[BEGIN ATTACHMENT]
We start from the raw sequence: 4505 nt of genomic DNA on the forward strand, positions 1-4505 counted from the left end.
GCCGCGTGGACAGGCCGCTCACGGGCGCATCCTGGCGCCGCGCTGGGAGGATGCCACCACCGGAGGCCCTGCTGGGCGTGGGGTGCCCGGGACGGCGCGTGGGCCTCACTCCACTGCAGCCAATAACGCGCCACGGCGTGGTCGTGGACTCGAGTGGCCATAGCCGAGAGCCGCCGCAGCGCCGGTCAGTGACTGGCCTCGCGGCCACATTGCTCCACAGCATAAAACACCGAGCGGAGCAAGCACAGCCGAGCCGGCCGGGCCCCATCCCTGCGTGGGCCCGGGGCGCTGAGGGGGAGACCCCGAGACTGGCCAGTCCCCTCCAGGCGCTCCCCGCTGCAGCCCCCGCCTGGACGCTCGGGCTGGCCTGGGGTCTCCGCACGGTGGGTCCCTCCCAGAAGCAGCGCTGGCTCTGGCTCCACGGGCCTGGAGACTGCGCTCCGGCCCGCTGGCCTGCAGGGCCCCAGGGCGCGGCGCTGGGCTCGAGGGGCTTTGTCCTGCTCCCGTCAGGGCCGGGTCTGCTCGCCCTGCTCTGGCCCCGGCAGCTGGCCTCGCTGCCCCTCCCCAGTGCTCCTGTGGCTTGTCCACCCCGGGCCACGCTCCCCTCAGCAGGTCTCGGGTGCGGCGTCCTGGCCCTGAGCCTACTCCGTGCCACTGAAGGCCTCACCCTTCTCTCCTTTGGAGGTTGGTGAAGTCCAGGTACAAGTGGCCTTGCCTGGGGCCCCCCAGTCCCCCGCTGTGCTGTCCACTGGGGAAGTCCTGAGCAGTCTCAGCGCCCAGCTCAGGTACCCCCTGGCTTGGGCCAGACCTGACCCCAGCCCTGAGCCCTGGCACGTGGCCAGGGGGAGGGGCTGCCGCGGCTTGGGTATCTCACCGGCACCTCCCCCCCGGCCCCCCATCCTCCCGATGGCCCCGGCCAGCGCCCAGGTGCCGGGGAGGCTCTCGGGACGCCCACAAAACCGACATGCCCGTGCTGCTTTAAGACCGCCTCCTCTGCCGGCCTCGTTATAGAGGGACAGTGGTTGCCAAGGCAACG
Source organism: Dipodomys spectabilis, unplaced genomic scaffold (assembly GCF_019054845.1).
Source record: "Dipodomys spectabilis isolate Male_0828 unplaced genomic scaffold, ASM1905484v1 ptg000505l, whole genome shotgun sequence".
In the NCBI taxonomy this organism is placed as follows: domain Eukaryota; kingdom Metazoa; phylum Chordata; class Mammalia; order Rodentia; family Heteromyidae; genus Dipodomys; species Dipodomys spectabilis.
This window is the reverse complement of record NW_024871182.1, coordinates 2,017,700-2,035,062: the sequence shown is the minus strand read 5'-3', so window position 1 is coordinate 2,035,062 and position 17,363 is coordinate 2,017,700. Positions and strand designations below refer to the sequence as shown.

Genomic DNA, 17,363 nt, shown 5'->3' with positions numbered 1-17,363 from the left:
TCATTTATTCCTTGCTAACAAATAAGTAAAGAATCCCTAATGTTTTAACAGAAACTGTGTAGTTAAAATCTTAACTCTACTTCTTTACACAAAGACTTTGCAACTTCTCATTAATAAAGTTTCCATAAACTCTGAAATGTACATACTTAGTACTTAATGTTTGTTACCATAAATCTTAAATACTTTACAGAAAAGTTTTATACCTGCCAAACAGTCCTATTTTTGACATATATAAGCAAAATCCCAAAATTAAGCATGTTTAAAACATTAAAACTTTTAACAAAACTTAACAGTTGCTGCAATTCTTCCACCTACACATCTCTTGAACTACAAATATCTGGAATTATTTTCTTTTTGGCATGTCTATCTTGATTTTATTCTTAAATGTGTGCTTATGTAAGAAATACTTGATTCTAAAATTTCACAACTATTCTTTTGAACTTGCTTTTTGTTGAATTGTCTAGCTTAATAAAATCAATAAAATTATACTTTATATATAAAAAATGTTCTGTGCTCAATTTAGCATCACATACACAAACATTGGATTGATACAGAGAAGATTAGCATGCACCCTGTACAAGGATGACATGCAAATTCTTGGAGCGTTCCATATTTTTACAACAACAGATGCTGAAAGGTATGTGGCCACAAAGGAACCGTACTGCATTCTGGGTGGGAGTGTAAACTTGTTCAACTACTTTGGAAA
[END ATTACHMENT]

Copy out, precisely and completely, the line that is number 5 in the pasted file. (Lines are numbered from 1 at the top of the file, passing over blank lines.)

In the NCBI taxonomy this organism is placed as follows: domain Eukaryota; kingdom Metazoa; phylum Chordata; class Mammalia; order Rodentia; family Heteromyidae; genus Dipodomys; species Dipodomys spectabilis.